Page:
Op-ed: IRS Tax Refund Arrears Enhance Individuals' Plight Throughout Covid-19 Pandemic

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Americans know every year that they have to file their taxes on time or face serious consequences. You have the right to expect the Internal Revenue Service (IRS) to hold up the end of the business by processing returns promptly and professionally and issuing refunds.

Right now, however, the IRS is well behind with over 3 million unopened mail pieces and a million unprocessed tax returns on their hands. This year has got millions of Americans in trouble, and delays and confusion in the agency handling our money and taxes only add to that stress.

During my time as the North Dakota Tax Commissioner, I learned firsthand the importance of handling tax returns quickly and efficiently. When tax payments are in envelopes, their value diminishes and the funding of critical public priorities is halted.

President Donald Trump came to government and pledged to bring expertise to the table by running agencies and companies. Unfortunately for the American people, he runs the IRS like one of his businesses. As a result, Americans are in the dark about their tax returns and are still waiting for stimulus checks.

To be fair, the IRS has been underfunded, understaffed and eager to get the job done for years. Treasury Secretary Steven Mnuchin pledged to run the IRS like a business and fix the inefficiencies.

At the Mnuchin hearing, he acknowledged the agency's lack of resources and enforcement of tax laws. He pledged to "adequately man and modernize the IRS" and "to work with the Commissioner and Congress to improve the performance of the IRS, including advocating resources". Mnuchin did not keep this promise.

Combined with delays and attacks on the U.S. Postal Service, the lack of leadership within the IRS and Trump administrations is currently fully visible.

Instead, our already struggling system was hit hard by Covid-19. As the United States dealt with the aftermath of a global pandemic, the IRS wavered under the weight of its responsibilities.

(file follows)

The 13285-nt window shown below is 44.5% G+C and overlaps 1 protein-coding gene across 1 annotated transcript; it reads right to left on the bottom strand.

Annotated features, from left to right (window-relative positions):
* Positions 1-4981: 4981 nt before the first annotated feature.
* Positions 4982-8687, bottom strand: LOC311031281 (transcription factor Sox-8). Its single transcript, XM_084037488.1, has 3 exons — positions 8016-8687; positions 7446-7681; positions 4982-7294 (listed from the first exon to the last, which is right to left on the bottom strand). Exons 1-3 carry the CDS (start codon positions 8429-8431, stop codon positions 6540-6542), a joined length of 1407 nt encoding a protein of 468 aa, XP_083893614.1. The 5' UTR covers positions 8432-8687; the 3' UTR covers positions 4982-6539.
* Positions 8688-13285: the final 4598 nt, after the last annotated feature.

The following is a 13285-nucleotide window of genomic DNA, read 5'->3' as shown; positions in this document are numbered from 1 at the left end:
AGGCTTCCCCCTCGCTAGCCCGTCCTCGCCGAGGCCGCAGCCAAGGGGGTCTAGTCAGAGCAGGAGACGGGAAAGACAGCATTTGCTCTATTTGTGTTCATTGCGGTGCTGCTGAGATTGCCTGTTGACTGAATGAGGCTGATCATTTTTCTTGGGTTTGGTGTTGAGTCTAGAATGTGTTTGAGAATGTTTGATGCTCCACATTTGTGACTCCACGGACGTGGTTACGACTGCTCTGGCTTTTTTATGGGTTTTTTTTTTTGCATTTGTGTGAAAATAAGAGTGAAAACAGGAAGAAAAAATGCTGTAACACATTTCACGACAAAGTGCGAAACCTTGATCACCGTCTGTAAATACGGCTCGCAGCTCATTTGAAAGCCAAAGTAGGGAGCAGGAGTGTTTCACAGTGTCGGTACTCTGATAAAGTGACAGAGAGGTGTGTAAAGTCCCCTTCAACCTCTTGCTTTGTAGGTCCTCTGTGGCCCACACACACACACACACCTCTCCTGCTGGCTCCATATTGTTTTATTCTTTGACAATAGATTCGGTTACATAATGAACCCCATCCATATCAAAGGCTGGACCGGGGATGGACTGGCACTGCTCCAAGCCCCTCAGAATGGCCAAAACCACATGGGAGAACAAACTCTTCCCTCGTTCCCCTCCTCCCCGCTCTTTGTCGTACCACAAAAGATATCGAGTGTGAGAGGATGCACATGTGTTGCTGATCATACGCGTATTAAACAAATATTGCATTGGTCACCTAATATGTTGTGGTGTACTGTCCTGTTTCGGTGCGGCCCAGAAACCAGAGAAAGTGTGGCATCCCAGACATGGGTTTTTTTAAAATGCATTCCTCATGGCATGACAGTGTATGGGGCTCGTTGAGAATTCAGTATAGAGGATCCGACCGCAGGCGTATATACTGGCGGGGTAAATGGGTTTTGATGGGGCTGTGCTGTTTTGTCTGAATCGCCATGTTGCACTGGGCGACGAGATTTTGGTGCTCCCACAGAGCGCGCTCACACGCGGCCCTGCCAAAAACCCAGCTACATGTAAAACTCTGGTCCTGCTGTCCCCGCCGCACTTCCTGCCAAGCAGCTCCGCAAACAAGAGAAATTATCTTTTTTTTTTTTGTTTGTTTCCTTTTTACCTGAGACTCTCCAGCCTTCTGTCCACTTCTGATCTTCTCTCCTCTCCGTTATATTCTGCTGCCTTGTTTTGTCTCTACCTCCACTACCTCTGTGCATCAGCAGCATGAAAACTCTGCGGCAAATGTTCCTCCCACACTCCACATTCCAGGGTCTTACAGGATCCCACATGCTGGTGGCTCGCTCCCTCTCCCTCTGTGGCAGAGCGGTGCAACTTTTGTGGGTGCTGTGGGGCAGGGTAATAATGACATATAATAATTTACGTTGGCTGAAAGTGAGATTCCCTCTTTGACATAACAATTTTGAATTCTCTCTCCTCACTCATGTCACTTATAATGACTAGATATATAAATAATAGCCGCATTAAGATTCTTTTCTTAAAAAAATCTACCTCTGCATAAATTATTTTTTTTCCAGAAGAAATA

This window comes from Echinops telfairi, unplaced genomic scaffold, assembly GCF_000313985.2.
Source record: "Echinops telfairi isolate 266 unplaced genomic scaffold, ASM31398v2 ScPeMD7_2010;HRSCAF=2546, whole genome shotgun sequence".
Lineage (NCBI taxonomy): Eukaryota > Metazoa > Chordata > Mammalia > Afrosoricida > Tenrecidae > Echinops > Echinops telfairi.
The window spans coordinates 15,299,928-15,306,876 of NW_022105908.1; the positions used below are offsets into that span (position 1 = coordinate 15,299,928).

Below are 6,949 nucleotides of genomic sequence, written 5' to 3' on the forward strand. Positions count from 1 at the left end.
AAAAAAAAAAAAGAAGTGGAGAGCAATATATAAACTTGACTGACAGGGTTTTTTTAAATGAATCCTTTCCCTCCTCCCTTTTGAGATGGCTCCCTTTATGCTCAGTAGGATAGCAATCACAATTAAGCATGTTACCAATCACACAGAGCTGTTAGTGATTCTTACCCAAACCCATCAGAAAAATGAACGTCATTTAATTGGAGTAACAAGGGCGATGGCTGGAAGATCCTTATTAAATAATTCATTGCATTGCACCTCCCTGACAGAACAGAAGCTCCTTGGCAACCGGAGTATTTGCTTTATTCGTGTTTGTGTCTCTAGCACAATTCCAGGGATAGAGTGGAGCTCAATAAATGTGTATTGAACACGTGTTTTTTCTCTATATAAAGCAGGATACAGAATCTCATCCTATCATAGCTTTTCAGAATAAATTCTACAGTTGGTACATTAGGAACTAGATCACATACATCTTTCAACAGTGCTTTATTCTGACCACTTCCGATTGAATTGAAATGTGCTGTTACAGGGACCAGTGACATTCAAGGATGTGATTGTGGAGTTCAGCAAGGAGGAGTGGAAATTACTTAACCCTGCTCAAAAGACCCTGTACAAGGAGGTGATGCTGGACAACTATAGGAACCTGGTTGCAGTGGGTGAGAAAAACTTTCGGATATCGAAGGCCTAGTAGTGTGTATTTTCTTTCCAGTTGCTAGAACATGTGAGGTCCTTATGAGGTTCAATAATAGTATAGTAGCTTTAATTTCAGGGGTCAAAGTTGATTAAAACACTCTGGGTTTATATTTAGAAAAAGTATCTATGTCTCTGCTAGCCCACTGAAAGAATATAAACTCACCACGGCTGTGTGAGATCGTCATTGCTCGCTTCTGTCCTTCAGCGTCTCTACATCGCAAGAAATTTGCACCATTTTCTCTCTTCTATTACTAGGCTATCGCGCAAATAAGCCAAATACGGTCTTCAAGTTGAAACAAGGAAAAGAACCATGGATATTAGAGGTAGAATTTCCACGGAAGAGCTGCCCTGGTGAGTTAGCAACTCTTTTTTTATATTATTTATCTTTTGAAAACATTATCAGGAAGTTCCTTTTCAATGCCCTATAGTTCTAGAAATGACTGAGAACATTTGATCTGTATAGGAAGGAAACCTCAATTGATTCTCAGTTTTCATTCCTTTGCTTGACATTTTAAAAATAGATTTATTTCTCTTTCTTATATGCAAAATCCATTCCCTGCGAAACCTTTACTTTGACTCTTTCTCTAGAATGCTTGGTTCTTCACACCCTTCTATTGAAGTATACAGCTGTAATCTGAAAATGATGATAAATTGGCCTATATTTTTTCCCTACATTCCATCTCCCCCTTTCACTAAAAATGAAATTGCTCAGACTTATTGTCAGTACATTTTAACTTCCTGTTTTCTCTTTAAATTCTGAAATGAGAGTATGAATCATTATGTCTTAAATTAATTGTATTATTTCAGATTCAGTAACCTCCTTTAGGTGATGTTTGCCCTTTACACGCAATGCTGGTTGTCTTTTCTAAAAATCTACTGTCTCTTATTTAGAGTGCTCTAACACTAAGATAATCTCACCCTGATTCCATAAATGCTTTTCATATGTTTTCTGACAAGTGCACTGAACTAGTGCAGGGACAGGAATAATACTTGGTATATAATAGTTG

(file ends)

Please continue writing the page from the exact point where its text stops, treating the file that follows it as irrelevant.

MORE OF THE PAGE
In addition to the unusual tax season with several postponed deadlines, the agency has also been tasked with distributing Covid-19 stimulus aid to the American people. Combined with delays and attacks on the U.S. Postal Service, the lack of leadership within the IRS and Trump administrations is currently fully visible.

As with other actions by the Trump administration, the mismanagement of the IRS disproportionately affects working Americans. Study after study shows that the IRS audits poor Americans more often than rich Americans – a condition that is unlikely to change without additional resources to support high-level IRS investigations.

People who rely on money from their tax returns to provide housing, food and health care for their families have been left in the lurch. The failure to get refunds into the hands of working families during a global pandemic that has cost millions of Americans their jobs is inexcusable.

Additionally, the lack of funding and resources with the IRS has delayed the much-needed Covid-19 economic aid. This is especially true for low-income families who are struggling to make ends meet. The IRS failed to make full stimulus payments to families who are not required to file federal tax returns. The people who are most affected by these preventable mistakes can least afford them.

Americans deserve an IRS that works. People across the country rely on tax returns and economic aid, and our country relies on the income from tax returns.

As Congress contemplates a much-needed round of economic relief, it should include funds to fulfill Secretary Mnuchin's promise to create a better-resourced, better-performing IRS.

Like refunds and stimulus checks for millions of Americans, it would be better to get them late than never.

Heidi Heitkamp was the first female senator to be elected in North Dakota from 2013 to 2019. She is a co-founder of the One Country Project and a CNBC contributor.

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